The Hollywood machine is perfectly comfortable with Michael Douglas proclaiming that "greed, for lack of a better word, is good," as he did in Oliver Stone’s, Wall Street (1987), and, predictably, reviewers and cultural critics swarmed all over it. But to say that the logical extension of business is murder, well, that's bad for business no matter how you make or steal your money. It places an image in the moviegoer’s mind that is not easily forgotten: bloody hands and any number of bodies. Financial fallout is rarely about an individual, and all about collateral damage. Human beings are the collateral against which the bigger bets are made, and they're usually placed by those who play with other people's money. In this world there's a cold-bloodedness that might send a chill up your spine if it wasn't so perfectly normal. And it shifts the banality of a familiar phrase—business as usual—into another that's harder to swallow: murder as usual. But Wall Street was entertainment (and now, for some, perhaps even nostalgia), not unsuccessful at the box office, and Douglas's performance earned him an Academy Award for Best Actor. Looking back, one can't help but wonder if the movie wasn't equal parts indictment and celebration, reprehensible and seductive.
Twenty-five years before Occupy Wall Street, the movie took aim at and demonized the 80s and all it represented, most succinctly embedded in that single line. And yet it's something else that Douglas's character, Gordon Gekko, says that speaks to our time, and while not as iconic it's far more resonant, and incredibly prescient. "The richest one percent of this country," he tells us, "owns half our country's wealth, five trillion dollars." That's five trillion late 80s dollars, mind you. The demonizing of that decade is an old, well-worn story by now, usually related by those for whom it has no lived texture, a time they may not have passed through, the wafting of so much second-hand smoke. But there are other stories, older and more telling. What's so different, we might ask, between the 1980s and the 1880s? In 1834, the French novelist Honoré de Balzac famously declared, "Behind every great fortune lies a great crime." Since human behavior doesn't change drastically from one century to the next, it must to some degree—whether greater or lesser doesn't really matter—remain true.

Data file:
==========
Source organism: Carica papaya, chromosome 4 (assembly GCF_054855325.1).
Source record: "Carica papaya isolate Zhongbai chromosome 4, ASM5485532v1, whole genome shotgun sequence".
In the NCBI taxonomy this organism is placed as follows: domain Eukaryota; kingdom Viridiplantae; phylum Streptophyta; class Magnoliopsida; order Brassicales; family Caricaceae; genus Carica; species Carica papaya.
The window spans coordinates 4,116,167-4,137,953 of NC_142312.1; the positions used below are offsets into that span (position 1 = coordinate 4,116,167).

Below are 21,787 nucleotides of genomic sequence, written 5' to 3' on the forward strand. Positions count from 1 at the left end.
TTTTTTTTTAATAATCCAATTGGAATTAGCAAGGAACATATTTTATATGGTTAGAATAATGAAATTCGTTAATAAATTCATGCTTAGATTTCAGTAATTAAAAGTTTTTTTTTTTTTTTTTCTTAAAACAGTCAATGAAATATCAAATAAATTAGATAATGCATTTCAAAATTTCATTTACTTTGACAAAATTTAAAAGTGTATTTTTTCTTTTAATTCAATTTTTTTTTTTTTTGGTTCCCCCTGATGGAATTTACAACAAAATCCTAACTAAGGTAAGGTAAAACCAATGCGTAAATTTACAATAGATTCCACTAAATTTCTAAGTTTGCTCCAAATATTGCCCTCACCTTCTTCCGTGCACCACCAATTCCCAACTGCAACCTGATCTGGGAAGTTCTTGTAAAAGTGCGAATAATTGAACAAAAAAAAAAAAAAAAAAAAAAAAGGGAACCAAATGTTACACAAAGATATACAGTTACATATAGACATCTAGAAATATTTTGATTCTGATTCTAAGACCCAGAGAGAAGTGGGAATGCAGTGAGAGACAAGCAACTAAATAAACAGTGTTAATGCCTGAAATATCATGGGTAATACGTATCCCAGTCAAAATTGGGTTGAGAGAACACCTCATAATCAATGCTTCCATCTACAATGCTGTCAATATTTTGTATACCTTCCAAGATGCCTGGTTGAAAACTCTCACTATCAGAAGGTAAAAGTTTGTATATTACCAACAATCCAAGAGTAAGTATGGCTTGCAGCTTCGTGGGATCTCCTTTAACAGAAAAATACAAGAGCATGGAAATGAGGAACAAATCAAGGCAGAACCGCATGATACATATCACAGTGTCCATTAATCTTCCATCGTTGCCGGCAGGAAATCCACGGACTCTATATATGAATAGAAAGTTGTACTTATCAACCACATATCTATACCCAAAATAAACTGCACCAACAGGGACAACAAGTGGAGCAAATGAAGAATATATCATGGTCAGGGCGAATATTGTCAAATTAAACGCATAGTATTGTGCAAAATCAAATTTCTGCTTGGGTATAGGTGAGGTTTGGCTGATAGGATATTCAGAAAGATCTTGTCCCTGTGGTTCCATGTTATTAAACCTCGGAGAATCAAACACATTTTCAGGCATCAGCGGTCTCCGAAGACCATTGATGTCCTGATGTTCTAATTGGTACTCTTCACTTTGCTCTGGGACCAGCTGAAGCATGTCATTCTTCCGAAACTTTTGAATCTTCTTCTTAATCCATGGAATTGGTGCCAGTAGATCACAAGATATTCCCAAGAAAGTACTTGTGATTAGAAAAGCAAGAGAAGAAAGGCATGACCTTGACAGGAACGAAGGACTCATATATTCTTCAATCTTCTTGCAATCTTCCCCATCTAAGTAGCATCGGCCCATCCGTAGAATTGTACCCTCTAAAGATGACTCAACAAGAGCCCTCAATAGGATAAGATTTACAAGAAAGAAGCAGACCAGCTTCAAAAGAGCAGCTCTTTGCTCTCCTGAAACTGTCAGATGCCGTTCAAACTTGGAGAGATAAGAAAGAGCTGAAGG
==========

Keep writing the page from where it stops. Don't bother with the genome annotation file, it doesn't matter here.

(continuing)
A hundred and fifty-some years before Wall Street, and even more distantly to Occupy Wall Street, Balzac was already there. Art and literature arrive at places before we do, and can serve as a kind of early warning system. (It may sound hokey, but that doesn't make it any less true.) This is just one of the reasons why art and literature aren't very well supported in this culture, and, conversely, why they sometimes are—that is, if you think of institutional and governmental support as a means of controlling, under the guise of benevolence, any information which might undermine its authority, or nose around too closely. In art, as with science, more questions are inevitably asked than answered. This is the very nature of inquiry, which can be a potentially dangerous activity. People, even those—perhaps especially those—who may be in disagreement, are provoked to think for and possibly doubt themselves, to extend their reflection forward as well as back in time. History and memory, then, are subjects roused within the imaginative fiction of our age, a period in which the past is either theme-parked or erased—in the end, achieving the same desired result, an ever-present now. Imaginative fiction is also the pursuit of philosophy and science, a kind of reportage before the fact. Some movies and books engage in this sort of inquiry, and Cosmopolis is one of them. And despite the storyline, keep in mind that it might not actually be about money.